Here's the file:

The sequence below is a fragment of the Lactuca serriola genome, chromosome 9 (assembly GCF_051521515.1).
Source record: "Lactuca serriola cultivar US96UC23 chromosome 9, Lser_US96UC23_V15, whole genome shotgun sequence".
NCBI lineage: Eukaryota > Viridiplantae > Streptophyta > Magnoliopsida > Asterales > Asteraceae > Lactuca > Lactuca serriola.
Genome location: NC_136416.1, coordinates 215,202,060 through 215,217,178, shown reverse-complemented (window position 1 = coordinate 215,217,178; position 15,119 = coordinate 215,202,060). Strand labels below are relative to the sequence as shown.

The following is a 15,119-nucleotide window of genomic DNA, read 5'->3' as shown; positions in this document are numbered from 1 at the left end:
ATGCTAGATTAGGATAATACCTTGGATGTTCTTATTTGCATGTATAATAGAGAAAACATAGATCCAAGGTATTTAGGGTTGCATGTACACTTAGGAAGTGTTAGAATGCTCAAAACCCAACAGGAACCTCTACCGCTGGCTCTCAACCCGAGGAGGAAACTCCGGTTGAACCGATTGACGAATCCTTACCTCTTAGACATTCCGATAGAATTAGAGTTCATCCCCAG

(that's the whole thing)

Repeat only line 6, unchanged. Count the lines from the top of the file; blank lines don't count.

ATGCTAGATTAGGATAATACCTTGGATGTTCTTATTTGCATGTATAATAGAGAAAACATAGATCCAAGGTATTTAGGGTTGCATGTACACTTAGGAAGTGTTAGAATGCTCAAAACCCAACAGGAACCTCTACCGCTGGCTCTCAACCCGAGGAGGAAACTCCGGTTGAACCGATTGACGAATCCTTACCTCTTAGACATTCCGATAGAATTAGAGTTCATCCCCAG